I have learned from the contributions of designers in this book. I have also learned that Paul designs under the pseudonym CaptainKakes and still isn’t in the book.

Research…blah, blah, blah!

Friend of IBD Steve Dimse sent us a simple email titled “Score one for Comic Sans!” The only content of the message was a hyperlink. The exclamation point made me suspicious, but I love spam (junk email and canned meat) so I clicked on the link. Steve let the link do the talking.

Let’s face it: Paul and I are hacks who have lured you to this website with false promises of providing insight into interpretive design. But if there is one thing that you can count on with IBD, it is Paul’s position on Comic Sans and my position on Papyrus (that and the fact that Lisa Brochu positions herself a far away from us as possible). That’s where comments about us being hacks, one-trick ponies, and broken records come from our wives.

Steve’s email echoes that sentiment with his exclamation point (maybe I’m just being overly sensitive) and the use of research (which should be saved for serious blogs). Since Steve didn’t explain the link, I was forced to read it instead of just looking at the pictures. The post from Jonah Lehrer is on the Frontal Cortex on Wired magazine’s website. Titled “The Educational Benefit of Ugly Fonts,” it had me at The.

The first concept that Lehrer presents is that research has proven that the more effort that someone has to put into learning, the more likely they are to remember it. In fact if you add rather than remove obstacles to learning, more is learned for a longer time. There’s new research in cognition from a collection of Princeton psychologists, Connor Diemand-Yauman, Daniel M. Oppenheimer, and Erikka B. Vaughan, who write about disfluency, which is defined by the authors as making the educational material harder to learn. Here’s what they said:

There is strong theoretical justification to believe that disfluency could lead to improved retention and classroom performance. Disfluency has been shown to lead people to process information more deeply, more abstractly, more carefully, and yield better comprehension, all of which are critical to effective learning.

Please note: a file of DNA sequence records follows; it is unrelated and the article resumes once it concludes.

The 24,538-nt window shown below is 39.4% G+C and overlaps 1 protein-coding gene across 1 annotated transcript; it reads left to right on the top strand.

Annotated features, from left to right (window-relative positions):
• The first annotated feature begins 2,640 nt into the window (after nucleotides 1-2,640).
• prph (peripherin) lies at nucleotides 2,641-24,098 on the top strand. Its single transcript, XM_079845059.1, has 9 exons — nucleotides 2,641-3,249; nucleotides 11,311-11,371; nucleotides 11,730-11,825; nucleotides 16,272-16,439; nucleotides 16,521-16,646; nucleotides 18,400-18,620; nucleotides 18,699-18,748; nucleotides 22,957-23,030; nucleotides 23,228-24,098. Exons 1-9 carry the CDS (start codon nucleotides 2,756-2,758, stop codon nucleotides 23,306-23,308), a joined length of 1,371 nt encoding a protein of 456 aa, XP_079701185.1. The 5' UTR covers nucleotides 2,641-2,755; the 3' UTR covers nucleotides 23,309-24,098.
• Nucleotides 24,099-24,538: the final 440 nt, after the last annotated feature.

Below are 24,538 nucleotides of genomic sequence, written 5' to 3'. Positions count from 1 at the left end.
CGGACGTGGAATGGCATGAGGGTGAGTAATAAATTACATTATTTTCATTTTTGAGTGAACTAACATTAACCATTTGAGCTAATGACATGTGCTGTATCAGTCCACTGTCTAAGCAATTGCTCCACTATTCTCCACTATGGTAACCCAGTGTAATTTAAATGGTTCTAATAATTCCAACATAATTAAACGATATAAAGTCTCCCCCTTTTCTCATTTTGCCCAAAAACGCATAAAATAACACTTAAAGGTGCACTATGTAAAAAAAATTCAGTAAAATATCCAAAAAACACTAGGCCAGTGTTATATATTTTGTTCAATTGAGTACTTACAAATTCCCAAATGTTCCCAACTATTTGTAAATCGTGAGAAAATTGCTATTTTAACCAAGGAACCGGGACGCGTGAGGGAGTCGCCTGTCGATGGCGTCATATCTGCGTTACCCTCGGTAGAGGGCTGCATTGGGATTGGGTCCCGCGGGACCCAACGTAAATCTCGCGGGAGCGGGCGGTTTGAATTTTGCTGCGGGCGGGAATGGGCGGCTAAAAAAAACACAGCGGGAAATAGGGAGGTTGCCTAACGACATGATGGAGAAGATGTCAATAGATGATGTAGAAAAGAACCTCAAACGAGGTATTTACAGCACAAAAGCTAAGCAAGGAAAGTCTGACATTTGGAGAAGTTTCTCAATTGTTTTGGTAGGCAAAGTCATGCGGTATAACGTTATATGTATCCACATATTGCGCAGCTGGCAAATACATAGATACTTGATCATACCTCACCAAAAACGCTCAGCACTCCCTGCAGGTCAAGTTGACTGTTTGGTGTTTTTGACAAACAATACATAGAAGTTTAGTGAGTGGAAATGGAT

Perhaps Paul and I owe you an apology for what we have been writing for years (and for that embarrassing incident in Las Vegas) but removing as many obstacles as possible in order to improve communication of interpretive messages is our story and we are sticking to it.

Here’s the interesting part (I know you have been waiting for this moment over the last two years): In the second portion of the study the researchers took standard instructional pieces (worksheets, handouts, PowerPoint presentations) and presented them to students in two formats. One was presented in Helvetica and Arial (IBD approved) and the second format was presented in Monotype Corsiva, Comic Sans Italicized, and Haettenshweiler (as is Comic Sans was not enough, but italicized, really). Okay, now here’s the interesting part, those students that used the materials in the second group (with Comic Sans Italicized) scored significantly higher.

This study demonstrated that student retention of material across a wide range of subjects (science and humanities classes) and difficulty levels (regular, Honors and Advanced Placement) can be significantly improved in naturalistic settings by presenting reading material in a format that is slightly harder to read. The potential for improving educational practices through cognitive interventions is immense. If a simple change of font can significantly increase student performance, one can only imagine the number of beneficial cognitive interventions waiting to be discovered. Fluency demonstrates how we have the potential to make big improvements in the performance of our students and education system as a whole.

How does can this be applied to interpretation? Don’t go all Haettenshweiler on you new exhibit project. We want our visitors to read and retain our themes but they have to be appealing to read in the first place. We also have to remember their motivations and their non-captive status, unlike the captive students. We are expected to know our audiences and adapt to meet their needs while still getting our messages across to them. Keeping the message clean, clear, and concise will improve your change of success.